Monday, March 17, 2008

Pastor Wright's Statements, In Perspective

If you have been swayed by the Con-men's incessant drumbeat to think that Sen. Obama's pastor is the Antichrist's motivator (being that a few Con-men's have thrown that label at Obama to see if it stuck. By the way, I disagree with the author's premise: Glenn Back is jackass, not a serious newsman), you need to read this article. It puts things squarely in perspective, while not condoning some of the statements made by Pastor Wright.

9 comments:

Jeff Burton said...

I'm not sure how much longer I'm going to be obligated to keep my promise, since some of my comments seem to have gone ... missing.

In any case, I have a question for you. Does Obama's multi-decade membership in this church call his judgment into question? If not, why not?

Sirfab said...

As an atheist, I believe that his belonging to a church, of any type, calls his judgment into question more or as much as belonging to this particular church. Otherwise, I echo the sentiments that John Ridley expressed in his article.

Besides, I wouldn't underestimate Obama's past as a community activist/organizer in the choice of the church he decided to attend. In view of the history of racism in the United States, it is understandable, if not entirely commendable, that a black congregation would want to stress the fact that black is as good as, or better, than white, and that black principles, a black work ethic, and commitment to the black community are things to be proud of, not anything to be ashamed of. There may be different or better ways, or more Christianly correct ways, of achieving the same results, but I think that the outcry of people like Denver Seminary's Dr. Groothuis on the black value issue is a bit exaggerated, as usual, for political gain.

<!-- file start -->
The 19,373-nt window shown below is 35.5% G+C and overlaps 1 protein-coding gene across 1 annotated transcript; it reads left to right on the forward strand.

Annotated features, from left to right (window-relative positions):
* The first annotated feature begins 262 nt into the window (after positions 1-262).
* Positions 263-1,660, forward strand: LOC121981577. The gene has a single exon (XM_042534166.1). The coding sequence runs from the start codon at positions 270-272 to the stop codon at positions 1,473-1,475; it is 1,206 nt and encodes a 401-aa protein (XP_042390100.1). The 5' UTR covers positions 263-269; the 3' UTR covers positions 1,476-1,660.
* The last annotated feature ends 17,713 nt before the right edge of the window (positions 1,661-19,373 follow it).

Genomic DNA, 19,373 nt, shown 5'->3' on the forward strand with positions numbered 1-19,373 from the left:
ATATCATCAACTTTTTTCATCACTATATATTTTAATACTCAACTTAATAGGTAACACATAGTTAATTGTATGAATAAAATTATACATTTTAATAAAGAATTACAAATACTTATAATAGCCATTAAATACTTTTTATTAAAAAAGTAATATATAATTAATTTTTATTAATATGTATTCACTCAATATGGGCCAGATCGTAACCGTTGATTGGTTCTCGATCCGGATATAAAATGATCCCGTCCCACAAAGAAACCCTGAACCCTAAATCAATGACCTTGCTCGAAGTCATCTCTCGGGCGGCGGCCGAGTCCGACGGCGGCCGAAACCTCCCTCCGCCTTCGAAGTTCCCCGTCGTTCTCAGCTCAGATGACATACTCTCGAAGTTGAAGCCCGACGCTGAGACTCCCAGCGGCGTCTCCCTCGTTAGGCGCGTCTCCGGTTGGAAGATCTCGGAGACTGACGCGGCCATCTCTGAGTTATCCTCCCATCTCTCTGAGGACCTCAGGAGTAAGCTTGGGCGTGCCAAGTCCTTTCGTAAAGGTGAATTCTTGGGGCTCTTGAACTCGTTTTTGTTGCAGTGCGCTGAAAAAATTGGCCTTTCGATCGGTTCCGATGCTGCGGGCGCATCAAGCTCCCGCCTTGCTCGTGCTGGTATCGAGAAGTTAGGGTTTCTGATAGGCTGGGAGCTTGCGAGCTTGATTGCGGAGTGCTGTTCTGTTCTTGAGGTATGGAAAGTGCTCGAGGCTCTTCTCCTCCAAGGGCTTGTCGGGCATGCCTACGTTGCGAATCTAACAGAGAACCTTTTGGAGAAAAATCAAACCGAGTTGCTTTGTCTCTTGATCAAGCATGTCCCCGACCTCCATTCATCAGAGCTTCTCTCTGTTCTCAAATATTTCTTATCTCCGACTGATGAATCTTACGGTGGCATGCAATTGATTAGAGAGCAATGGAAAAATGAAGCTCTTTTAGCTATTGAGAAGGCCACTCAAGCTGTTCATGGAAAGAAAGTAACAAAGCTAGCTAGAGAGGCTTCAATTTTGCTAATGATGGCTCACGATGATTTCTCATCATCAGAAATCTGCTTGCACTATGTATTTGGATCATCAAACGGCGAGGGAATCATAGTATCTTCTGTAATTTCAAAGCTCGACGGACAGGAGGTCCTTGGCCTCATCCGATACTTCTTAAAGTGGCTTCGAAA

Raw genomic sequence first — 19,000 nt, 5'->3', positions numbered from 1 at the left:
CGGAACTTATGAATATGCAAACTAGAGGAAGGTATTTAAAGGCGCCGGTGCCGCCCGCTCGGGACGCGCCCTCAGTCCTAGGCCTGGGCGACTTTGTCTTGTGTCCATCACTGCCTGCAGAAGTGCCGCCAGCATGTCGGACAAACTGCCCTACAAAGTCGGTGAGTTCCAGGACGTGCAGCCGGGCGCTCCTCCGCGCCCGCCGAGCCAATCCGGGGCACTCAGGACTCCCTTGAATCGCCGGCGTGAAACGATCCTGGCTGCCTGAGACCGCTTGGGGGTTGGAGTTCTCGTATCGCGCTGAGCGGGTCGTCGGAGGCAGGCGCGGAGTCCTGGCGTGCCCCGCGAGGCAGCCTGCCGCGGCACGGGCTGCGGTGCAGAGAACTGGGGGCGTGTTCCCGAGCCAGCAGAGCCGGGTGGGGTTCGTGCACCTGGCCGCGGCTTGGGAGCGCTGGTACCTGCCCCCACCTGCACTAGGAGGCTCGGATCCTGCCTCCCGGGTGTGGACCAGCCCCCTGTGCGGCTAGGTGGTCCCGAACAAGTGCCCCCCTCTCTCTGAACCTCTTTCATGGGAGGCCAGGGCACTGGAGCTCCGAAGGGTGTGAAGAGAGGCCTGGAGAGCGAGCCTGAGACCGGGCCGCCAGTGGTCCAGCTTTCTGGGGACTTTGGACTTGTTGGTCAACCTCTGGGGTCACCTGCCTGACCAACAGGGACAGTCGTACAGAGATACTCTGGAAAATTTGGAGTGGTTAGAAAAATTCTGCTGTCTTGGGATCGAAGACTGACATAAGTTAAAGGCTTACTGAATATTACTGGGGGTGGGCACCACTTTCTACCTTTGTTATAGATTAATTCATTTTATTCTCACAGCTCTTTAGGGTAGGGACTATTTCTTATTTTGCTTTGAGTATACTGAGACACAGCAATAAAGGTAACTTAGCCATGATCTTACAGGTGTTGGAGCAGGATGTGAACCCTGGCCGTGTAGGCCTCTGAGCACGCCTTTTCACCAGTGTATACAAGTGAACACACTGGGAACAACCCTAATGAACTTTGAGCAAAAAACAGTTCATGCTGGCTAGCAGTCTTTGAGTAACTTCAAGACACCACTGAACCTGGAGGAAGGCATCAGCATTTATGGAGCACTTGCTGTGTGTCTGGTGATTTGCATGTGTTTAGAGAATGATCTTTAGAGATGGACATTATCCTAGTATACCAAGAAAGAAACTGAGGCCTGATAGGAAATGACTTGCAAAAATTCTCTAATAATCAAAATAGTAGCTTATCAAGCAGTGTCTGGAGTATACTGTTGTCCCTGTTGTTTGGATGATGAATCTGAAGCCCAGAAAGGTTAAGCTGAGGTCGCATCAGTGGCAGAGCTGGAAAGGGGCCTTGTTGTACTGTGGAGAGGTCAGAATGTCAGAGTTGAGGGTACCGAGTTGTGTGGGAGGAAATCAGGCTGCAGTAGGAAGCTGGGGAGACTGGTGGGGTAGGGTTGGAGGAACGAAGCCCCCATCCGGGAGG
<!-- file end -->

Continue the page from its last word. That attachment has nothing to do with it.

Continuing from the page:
Jeff Burton said...

OK - I understand the first part of what you say (in regards to your atheism, though I am a theist). I respect it as an honestly held view applied judiciously to the right and the left, which you seem to be doing.

But I think you are soft-pedaling the content of this church's message. Lots of repulsive things are "understandable, if not entirely commendable." I don't see why this would not count against him, regardless of the religious angle. I'm not even saying this disqualifies him from the presidency, but all I'm saying, it should diminish him even in the left's eyes. To give him a pass on this is just as political as what you accuse Groothuis of.

Prediction: your response to this comment will bring in Hagee.

Sirfab said...

Incorrect prediction: it did not even cross my mind. It would be too easy to bring Hagee, or Robertson, or Haggard, or other hypocrites beloved by the right, and it would do nothing to absolve Obama of his alleged lapse in judgment.

Look, however we want to dice and slice the issue, the ultimate issue in the upcoming election is this. The choice on the Democratic side is between Obama and Clinton. I do not like Sen. Clinton because she represents Washington at its worse.
(Keep in mind that my preferred candidate, Kucinich, never really had a shot.)

Assuming that the contest in November will be between McCain and Obama, the choice for me would be automatic, because in electing the next president I would want to vote for the candidate that most distances himself from President Bush and is legacy, and that is not Sen. McCain.

Say what you want about Sen. McCain, he represents a party that has literally wreaked havoc, in my opinion, on this country for the last eight years, and continues to do so even now that the Democrats have regained a slim majority in Congress.